The vote to Brexit—a hard-fought campaign by nationalist populists in the United Kingdom—puts the world elite on their heels, as a similar but bigger and stronger such movement is brewing right here in the United States.
Now it’s our time. The period of the nation state has not ended. No far off global government or union can command the loyalty of a people like their own country. Vague unions have no ability to call on the people to sacrifice for the common good. They seem incapable of making decisions and when they do, they have difficulty executing the decision.
The Chattering Class
The loss of Britain is an enormous blow to the credibility of a bloc already under pressure from slow growth, high unemployment, the migrant crisis, Greece’s debt woes and the conflict in Ukraine.
“The main impact will be massive disorder in the E.U. system for the next two years,” said Thierry de Montbrial, founder and executive chairman of the French Institute of International Relations. “There will be huge political transition costs, on how to solve the British exit, and the risk of a domino effect or bank run from other countries that think of leaving.”
Europe will have to “reorganize itself in a system of different degrees of association,” said Karl Kaiser, a Harvard professor and former director of the German Council on Foreign Relations. “Europe does have an interest in keeping Britain in the single market, if possible, and in an ad hoc security relationship.”
While leaders of the Leave campaign spoke earnestly about sovereignty and the supremacy of Parliament or in honeyed tones about “the bright sunlit uplands” of Britain’s future free of Brussels, it was anxiety about immigration that defined and probably swung the campaign.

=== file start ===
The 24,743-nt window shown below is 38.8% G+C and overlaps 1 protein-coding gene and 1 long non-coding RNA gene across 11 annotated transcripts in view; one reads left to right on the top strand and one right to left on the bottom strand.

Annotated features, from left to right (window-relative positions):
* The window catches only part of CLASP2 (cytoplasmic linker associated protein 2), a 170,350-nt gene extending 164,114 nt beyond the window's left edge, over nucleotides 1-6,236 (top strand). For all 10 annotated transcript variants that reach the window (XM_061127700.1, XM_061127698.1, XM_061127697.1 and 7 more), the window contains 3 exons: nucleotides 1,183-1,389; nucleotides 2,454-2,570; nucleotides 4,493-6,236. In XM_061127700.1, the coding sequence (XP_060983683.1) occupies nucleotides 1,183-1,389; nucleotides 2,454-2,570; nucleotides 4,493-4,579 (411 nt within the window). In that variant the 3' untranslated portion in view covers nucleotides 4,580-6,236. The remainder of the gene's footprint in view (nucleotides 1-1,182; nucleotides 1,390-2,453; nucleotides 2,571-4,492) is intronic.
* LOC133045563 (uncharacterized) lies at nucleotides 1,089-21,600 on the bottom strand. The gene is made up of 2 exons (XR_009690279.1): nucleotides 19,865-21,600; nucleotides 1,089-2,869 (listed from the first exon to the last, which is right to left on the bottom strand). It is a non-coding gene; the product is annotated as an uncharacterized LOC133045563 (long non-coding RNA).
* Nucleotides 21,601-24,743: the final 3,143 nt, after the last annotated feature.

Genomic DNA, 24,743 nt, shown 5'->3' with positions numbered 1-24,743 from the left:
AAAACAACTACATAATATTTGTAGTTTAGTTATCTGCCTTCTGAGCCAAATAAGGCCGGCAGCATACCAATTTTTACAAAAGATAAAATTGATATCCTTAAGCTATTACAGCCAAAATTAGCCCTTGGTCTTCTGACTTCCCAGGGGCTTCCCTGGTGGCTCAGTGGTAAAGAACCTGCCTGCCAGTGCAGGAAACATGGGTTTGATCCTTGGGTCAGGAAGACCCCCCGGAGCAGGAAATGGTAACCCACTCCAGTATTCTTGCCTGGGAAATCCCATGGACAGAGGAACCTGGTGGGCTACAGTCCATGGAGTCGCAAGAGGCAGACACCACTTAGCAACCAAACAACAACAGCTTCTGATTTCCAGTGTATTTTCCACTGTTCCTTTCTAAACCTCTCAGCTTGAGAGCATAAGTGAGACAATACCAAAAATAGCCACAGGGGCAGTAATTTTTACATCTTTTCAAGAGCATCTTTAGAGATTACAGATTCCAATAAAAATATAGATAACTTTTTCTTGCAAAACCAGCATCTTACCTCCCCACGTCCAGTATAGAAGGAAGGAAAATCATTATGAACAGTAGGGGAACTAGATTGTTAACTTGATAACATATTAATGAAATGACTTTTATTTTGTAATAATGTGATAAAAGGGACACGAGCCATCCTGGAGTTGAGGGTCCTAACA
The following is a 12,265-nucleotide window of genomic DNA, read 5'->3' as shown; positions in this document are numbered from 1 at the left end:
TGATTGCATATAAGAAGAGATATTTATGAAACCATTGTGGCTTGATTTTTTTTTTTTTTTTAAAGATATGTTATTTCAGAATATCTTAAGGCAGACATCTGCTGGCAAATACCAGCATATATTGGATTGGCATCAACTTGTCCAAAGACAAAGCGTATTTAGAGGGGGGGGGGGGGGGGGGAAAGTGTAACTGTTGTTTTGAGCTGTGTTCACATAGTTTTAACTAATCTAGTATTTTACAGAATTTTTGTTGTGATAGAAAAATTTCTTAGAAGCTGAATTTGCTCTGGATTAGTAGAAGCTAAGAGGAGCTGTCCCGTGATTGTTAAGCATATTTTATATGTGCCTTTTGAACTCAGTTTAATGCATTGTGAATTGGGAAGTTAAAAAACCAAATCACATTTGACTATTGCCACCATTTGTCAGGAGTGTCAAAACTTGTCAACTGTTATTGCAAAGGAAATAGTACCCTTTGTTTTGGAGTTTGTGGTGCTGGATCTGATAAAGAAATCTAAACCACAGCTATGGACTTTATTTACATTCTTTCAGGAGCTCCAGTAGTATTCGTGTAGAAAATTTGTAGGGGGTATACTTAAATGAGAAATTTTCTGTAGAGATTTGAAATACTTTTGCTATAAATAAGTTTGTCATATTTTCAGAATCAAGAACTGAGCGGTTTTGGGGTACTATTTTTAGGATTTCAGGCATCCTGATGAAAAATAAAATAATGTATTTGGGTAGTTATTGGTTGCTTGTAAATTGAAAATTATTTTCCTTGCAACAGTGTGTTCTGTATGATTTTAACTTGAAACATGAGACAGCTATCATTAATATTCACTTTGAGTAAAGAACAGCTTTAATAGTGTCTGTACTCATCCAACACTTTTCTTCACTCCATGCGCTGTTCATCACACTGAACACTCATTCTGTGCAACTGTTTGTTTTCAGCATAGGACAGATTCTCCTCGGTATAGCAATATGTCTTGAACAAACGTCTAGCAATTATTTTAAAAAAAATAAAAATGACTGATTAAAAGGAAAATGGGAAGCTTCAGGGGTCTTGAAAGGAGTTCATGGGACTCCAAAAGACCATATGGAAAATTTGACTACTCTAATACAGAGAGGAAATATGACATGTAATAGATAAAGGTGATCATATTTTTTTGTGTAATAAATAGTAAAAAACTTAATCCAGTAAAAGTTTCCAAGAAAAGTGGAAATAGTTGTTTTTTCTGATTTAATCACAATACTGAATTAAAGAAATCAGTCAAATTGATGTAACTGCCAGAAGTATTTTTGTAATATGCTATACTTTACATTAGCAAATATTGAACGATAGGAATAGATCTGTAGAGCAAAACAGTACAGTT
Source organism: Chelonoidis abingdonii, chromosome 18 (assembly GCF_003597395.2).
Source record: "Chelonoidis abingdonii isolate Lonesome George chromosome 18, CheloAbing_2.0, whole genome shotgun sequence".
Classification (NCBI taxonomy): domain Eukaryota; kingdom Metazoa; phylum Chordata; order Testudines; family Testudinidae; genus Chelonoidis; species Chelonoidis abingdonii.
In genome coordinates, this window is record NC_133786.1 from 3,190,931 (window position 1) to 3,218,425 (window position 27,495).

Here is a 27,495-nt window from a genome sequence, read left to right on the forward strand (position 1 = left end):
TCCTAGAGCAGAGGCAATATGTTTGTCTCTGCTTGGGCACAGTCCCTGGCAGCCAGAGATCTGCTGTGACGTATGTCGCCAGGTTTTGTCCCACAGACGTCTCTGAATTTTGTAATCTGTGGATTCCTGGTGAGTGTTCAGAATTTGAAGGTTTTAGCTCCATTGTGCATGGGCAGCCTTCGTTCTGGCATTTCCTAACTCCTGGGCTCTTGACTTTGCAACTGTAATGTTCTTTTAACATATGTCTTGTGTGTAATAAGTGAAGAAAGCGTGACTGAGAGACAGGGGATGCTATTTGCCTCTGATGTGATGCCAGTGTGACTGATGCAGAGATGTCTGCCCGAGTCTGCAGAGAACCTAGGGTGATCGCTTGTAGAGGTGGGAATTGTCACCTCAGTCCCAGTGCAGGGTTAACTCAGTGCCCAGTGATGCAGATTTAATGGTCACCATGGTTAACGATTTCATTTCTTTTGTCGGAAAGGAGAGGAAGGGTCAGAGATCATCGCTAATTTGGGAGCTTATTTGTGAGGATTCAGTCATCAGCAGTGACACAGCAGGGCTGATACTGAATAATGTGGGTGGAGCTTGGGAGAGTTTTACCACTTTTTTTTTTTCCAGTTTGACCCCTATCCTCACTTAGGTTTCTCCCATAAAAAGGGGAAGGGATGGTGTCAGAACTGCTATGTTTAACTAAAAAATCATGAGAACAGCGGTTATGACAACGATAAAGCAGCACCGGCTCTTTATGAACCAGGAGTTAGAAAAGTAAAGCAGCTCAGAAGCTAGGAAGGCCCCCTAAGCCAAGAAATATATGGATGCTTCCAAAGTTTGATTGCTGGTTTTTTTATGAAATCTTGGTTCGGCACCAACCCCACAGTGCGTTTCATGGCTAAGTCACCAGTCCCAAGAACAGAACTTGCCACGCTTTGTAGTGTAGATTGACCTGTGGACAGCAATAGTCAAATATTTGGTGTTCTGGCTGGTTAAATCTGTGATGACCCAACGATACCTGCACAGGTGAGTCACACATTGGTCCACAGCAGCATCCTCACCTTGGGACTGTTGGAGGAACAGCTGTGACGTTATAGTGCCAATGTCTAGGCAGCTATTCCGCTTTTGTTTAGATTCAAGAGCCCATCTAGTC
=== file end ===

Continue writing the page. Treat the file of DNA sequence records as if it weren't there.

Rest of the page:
The campaign run by one of the loudest proponents of leaving, the U.K. Independence Party, flirted with xenophobia, nativism and what some of its critics considered racism. But the official, more mainstream Leave campaign also invoked immigration as an issue, and its slogan, “Take control,” resonated with voters who feel that the government is failing to regulate the inflow of people from Europe and beyond.
Other anti-establishment and far-right parties in Europe, like the National Front of Marine Le Pen in France, Geert Wilders’s party in the Netherlands and the Alternative for Germany party will celebrate the outcome. The depth of anti-Europe sentiment could be a key factor in national elections scheduled next year in the other two most important countries of the European Union, France and Germany.
The British campaign featured assertions and allegations tossed around with little regard to the facts. Both sides played to emotion, and the most common emotion played upon was fear.
Nigel Farage today called for a new bank holiday in Britain to mark its 'Independence Day' from Brussels.
The Ukip leader was celebrating 'a new dawn' for Britain after his 25-year campaign for the UK to leave the EU came to an extraordinary conclusion.
But it came hours after he admitted that he believed Remain had won the referendum during a sombre interview an hour after the polls closed at 11pm last night.
It was a bitter blow for a man who admitted he had dedicated his life to cutting Britain's ties with Brussels.
But by 12.30pm after a huge win for the Leave campaign Mr Farage was back in jubilant mood and grinning widely when the battle lurched back towards Brexit.
He looked jubilant after the vote, despite the fact that it could mean the end of his political career after 25 years of campaigning as he would lose his job as an MEP and does not have a Westminster seat.
However, he said today that the next step for Britain is a 'pro-Brexit' Prime Minister and after the vote, David Cameron announced he will stand aside in October.
After losing the campaign for Britain to remain in the EU, Cameron could now face a snap election which may leave the door open for Farage to finally win a seat in the Commons.
After the result was confirmed this morning, he said: 'Today, the sun has risen on an independent Britain, and look at it, even the weather has improved.'
He said on BBC Radio 4's Today programme this morning that the next step is choosing the right leader, and suggested June 23 - 'independence day' - should be made a public holiday.
Late last night, the Ukip leader looked crestfallen as he publicly admitted defeat when the exit polls gave Remain a slim lead.